Initially storing the result of a particular operation in the sense amplifier 206 (e.g., without having to perform an additional operation to move the result from the compute component 231 (e.g., accumulator) to the sense amplifier 206) is advantageous because, for instance, the result can be written to a row (of the array of memory cells) or back into the accumulator without performing a precharge cycle (e.g., on the complementary data lines 205-1 and/or 205-2).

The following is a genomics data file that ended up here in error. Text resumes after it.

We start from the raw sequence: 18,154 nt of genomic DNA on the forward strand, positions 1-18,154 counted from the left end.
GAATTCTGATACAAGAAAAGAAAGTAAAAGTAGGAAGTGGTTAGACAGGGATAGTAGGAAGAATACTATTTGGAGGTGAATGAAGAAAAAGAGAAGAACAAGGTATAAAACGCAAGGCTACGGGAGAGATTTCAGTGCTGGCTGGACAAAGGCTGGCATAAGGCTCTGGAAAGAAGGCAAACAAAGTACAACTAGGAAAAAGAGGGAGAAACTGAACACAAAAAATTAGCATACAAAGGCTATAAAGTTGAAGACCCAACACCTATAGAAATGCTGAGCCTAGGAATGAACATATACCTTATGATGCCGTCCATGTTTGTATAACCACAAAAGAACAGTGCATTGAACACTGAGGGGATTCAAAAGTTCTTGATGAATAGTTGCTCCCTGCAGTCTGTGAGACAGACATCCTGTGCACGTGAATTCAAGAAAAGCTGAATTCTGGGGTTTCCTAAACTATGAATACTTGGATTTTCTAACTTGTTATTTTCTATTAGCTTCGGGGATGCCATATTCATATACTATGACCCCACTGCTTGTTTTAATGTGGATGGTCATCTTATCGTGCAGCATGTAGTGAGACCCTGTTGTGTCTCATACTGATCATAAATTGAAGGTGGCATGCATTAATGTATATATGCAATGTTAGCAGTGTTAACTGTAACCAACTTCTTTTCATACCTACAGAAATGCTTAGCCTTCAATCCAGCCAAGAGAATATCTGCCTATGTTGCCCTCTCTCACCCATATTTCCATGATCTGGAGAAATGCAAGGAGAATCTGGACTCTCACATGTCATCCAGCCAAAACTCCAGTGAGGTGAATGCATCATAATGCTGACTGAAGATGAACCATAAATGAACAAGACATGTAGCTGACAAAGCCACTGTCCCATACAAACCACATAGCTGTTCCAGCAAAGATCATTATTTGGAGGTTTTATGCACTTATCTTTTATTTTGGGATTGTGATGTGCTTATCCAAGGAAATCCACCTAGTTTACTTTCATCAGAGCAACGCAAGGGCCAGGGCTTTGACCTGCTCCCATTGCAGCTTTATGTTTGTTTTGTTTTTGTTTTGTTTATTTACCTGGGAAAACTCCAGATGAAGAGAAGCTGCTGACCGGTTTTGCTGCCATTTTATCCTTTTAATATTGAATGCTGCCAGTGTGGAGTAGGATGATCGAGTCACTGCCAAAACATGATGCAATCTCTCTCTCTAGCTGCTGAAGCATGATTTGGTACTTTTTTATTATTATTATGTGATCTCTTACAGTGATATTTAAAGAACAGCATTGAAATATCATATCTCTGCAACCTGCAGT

FIG. 5 illustrates a timing diagram associated with performing a number of logical operations using sensing circuitry in accordance with a number of embodiments of the present disclosure. FIG. 5 illustrates a timing diagram associated with initiating an AND logical operation on a first operand and a second operand. In this example, the first operand is stored in a memory cell coupled to a first access line (e.g., ROW X) and the second operand is stored in a memory cell coupled to a second access line (e.g., ROW Y). Although the example refers to performing an AND on data stored in cells corresponding to one particular column, embodiments are not so limited. For instance, an entire row of data values can be ANDed, in parallel, with a different row of data values. For example, if an array comprises 2,048 columns, then 2,048 AND operations could be performed in parallel.